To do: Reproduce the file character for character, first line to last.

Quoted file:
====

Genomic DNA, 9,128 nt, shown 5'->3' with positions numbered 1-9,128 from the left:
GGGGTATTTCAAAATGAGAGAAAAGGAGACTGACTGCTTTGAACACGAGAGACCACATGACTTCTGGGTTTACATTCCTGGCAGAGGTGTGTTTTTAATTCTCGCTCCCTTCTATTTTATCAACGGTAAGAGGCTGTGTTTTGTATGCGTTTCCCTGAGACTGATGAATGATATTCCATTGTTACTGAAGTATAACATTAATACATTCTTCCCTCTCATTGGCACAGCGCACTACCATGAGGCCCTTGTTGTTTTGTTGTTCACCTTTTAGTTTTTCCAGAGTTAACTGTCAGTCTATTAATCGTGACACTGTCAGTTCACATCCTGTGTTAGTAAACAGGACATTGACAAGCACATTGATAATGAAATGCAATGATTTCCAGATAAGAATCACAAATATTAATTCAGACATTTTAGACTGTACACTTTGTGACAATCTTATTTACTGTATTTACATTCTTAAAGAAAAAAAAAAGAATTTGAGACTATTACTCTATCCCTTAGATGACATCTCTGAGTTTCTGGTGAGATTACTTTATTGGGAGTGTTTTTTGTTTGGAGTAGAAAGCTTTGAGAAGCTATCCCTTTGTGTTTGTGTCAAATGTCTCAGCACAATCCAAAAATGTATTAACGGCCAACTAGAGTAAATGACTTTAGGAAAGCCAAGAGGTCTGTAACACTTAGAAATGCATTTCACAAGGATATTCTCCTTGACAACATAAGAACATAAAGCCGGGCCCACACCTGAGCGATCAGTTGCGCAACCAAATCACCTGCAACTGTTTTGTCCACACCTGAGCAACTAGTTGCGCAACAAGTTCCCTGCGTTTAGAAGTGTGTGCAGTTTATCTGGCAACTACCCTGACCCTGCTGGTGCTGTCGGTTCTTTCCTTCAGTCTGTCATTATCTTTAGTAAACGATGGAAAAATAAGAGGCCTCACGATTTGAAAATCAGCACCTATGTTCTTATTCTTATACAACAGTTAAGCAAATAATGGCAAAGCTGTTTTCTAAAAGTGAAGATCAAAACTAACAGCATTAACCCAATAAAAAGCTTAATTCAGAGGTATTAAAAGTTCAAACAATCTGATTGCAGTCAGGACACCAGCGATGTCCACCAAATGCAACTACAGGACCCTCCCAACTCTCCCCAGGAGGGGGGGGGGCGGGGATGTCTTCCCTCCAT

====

Genomic DNA, 9,128 nt, shown 5'->3' with positions numbered 1-9,128 from the left:
GGGGTATTTCAAAATGAGAGAAAAGGAGACTGACTGCTTTGAACACGAGAGACCACATGACTTCTGGGTTTACATTCCTGGCAGAGGTGTGTTTTTAATTCTCGCTCCCTTCTATTTTATCAACGGTAAGAGGCTGTGTTTTGTATGCGTTTCCCTGAGACTGATGAATGATATTCCATTGTTACTGAAGTATAACATTAATACATTCTTCCCTCTCATTGGCACAGCGCACTACCATGAGGCCCTTGTTGTTTTGTTGTTCACCTTTTAGTTTTTCCAGAGTTAACTGTCAGTCTATTAATCGTGACACTGTCAGTTCACATCCTGTGTTAGTAAACAGGACATTGACAAGCACATTGATAATGAAATGCAATGATTTCCAGATAAGAATCACAAATATTAATTCAGACATTTTAGACTGTACACTTTGTGACAATCTTATTTACTGTATTTACATTCTTAAAGAAAAAAAAAAGAATTTGAGACTATTACTCTATCCCTTAGATGACATCTCTGAGTTTCTGGTGAGATTACTTTATTGGGAGTGTTTTTTGTTTGGAGTAGAAAGCTTTGAGAAGCTATCCCTTTGTGTTTGTGTCAAATGTCTCAGCACAATCCAAAAATGTATTAACGGCCAACTAGAGTAAATGACTTTAGGAAAGCCAAGAGGTCTGTAACACTTAGAAATGCATTTCACAAGGATATTCTCCTTGACAACATAAGAACATAAAGCCGGGCCCACACCTGAGCGATCAGTTGCGCAACCAAATCACCTGCAACTGTTTTGTCCACACCTGAGCAACTAGTTGCGCAACAAGTTCCCTGCGTTTAGAAGTGTGTGCAGTTTATCTGGCAACTACCCTGACCCTGCTGGTGCTGTCGGTTCTTTCCTTCAGTCTGTCATTATCTTTAGTAAACGATGGAAAAATAAGAGGCCTCACGATTTGAAAATCAGCACCTATGTTCTTATTCTTATACAACAGTTAAGCAAATAATGGCAAAGCTGTTTTCTAAAAGTGAAGATCAAAACTAACAGCATTAACCCAATAAAAAGCTTAATTCAGAGGTATTAAAAGTTCAAACAATCTGATTGCAGTCAGGACACCAGCGATGTCCACCAAATGCAACTACAGGACCCTCCCAACTCTCCCCAGGAGGGGGGGGGGCGGGGATGTCTTCCCTCCAT